Interacted with specific working organizations to support organizational objectives.


Product Management
Team management

This marketing resume item shows a number of competencies and transferable skills. The specific words in the details bullets correlate to the job description requirements. Notice too how extensive the responsibilities are. Check to see how your responsibilities compare to the ones above. You can probably add to more to the list!

Here is an example of a bullet item from a sample restaurant manager’s resume:

Original Resume Bullet

•Managed a restaurant.

Actual Responsibilities
Managed a restaurant.
Oversaw the day-to-day restaurant operations including decor, floor plan, table settings, and cleaning.
Hired, trained, supervised, promoted and fired staff.
Collaborated with chef to create daily, event, group and party menu plans.
Determined need for and purchase of all restaurant items including food, beverages, equipment and supplies.
Managed all accounts payable and receivable, handle payroll and hire accountants or bookkeepers if necessary.
Met, greeted and obtained feedback from customers.
Advertised and marketed restaurant within local and county communities.


Human Resources
Vendor Hiring
Customer Service
Community/Public Relations

Notice how much more there is to managing a restaurant than just “managed a restaurant.” You can also see where these skills and competencies surface once you fully examine all of the tasks you perform in your particular job.

The expansion doesn’t end there. Once you’ve identified the tasks, skills, and competencies, you can determine which of them will help you be successful in other positions. Look at the restaurant manager’s transferable skills. They include, but aren’t limited to, all of the competencies you see in the chart. These skills can be used in virtually any managerial environment.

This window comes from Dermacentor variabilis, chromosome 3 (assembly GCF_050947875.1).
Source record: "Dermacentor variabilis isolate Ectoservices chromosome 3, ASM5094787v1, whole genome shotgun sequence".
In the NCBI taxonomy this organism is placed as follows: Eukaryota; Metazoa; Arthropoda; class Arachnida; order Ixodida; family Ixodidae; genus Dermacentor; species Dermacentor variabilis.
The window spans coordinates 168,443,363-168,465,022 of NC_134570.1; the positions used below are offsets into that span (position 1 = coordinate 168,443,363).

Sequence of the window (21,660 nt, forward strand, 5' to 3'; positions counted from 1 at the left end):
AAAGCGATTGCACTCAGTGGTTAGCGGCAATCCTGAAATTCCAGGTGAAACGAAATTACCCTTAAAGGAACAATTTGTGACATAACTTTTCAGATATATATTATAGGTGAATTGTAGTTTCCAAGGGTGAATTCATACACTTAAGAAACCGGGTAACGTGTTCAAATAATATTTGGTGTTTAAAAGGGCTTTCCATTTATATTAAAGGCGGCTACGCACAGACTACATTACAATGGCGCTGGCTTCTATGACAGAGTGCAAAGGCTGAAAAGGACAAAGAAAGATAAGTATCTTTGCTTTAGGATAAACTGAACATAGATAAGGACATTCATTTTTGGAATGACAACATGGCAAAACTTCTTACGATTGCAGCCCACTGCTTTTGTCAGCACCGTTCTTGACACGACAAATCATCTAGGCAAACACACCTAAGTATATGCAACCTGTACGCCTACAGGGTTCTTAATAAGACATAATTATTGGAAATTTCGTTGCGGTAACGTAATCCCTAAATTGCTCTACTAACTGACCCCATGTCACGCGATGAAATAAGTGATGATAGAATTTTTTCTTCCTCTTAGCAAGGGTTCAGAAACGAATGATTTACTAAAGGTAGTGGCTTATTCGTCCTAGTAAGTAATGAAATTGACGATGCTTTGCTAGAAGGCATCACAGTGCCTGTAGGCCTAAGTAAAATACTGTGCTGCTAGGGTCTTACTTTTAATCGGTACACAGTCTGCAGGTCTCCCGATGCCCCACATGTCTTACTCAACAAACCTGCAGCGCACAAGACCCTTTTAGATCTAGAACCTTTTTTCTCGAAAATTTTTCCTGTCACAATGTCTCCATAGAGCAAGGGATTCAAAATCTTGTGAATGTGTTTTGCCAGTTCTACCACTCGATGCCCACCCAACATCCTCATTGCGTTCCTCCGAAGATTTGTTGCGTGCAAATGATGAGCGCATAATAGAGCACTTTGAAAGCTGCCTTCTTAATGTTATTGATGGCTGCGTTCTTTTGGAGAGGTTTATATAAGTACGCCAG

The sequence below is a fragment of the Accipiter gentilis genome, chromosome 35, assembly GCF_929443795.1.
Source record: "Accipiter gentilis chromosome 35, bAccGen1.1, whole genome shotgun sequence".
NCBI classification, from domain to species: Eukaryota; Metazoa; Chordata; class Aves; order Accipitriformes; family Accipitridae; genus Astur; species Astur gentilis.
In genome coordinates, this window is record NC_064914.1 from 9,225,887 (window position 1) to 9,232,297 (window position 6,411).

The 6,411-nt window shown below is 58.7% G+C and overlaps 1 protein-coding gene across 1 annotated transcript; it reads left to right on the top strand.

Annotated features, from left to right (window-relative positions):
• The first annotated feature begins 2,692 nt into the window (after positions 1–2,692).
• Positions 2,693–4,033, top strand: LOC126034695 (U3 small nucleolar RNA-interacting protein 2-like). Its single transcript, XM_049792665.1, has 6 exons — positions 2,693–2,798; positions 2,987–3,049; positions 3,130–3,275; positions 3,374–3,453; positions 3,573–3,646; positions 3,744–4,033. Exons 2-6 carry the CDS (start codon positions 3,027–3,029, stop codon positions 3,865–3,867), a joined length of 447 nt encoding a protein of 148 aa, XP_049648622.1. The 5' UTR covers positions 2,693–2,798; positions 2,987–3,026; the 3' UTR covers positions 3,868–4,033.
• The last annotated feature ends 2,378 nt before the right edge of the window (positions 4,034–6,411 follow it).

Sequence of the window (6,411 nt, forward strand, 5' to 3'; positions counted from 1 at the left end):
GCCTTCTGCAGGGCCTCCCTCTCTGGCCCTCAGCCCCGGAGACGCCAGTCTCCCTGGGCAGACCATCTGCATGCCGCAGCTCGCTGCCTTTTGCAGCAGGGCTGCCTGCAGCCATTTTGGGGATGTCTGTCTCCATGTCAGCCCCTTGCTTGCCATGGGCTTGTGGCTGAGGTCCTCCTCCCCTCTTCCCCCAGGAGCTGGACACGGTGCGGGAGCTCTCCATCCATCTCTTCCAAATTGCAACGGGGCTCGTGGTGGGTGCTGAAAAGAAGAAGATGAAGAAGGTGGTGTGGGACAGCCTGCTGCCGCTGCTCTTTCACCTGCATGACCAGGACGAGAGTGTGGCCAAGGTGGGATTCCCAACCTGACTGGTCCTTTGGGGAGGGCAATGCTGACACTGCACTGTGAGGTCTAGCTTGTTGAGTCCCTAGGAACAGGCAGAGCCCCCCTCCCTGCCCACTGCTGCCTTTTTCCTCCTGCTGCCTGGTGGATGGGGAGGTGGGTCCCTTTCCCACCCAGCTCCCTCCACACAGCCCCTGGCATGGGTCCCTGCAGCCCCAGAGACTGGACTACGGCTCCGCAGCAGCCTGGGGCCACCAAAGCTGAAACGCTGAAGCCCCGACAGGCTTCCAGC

Take a look at a sample administrative assistant’s resume.

Original Resume Bullet

Supported corporate executives in a major corporation

Actual Responsibilities

Supported corporate executives in a major corporation
Organized office information for quick and easy retrieval
Planned and scheduled all travel appointments and monthly regional, division, and departmental meetings
Ordered and managed necessary office supplies
Received and disseminated all telephone communications for three high-level executives
Received and directed office guests
Combined software skills with office equipment, end-user knowledge, and excellent oral and written communication skills
Managed office and staff of six
Completed office tasks with the utmost efficiency
Prepared and sent correspondence
Wrote and prepared reports, documents, and spreadsheets


Event Planning
Telephone Skills
Customer Service
Computer/Office Equipment Skills
Document Preparation

Notice again that this administrative assistant did so much more than run around keeping his/her bosses happy! Also notice that there are a number of competencies that would be welcome in virtual any organization.

Today hiring managers want to know more than you did at your last job. They will want to know what your accomplishments were. They will also want statistics (if available) indicating the impact that you made in your previous job. What were the obstacles you faced? How did you overcome them and what were the results? Bottom line: they will want to know what you can do for their company.

You can resurrect your skills, experience, and talents and show a potential employer all that you bring to the position. Believe it: you were really good at your former job, an expert in fact. Everything that you need is there; you just have to bring it back to life.

Author's Bio: 

Peggy Titus-Hall is President of PeopleGrowth, LLC, and a certified professional co-active coach with a varied background in guiding individuals and groups in career transition and communications coaching and training. She has worked closely with individuals making life transitions. Peg received her coaching training and coaching certification through the Coaches Training Institute (CTI) in 2005, and she is accredited through the International Coach Federation (ICF) as an Associate Certified Coach. You can reach Peg at her website: She hosts The Career Coach, an web radio program focusing on the all facets of career transition. The Career Coach airs on Thursdays at 9:30 a.m. at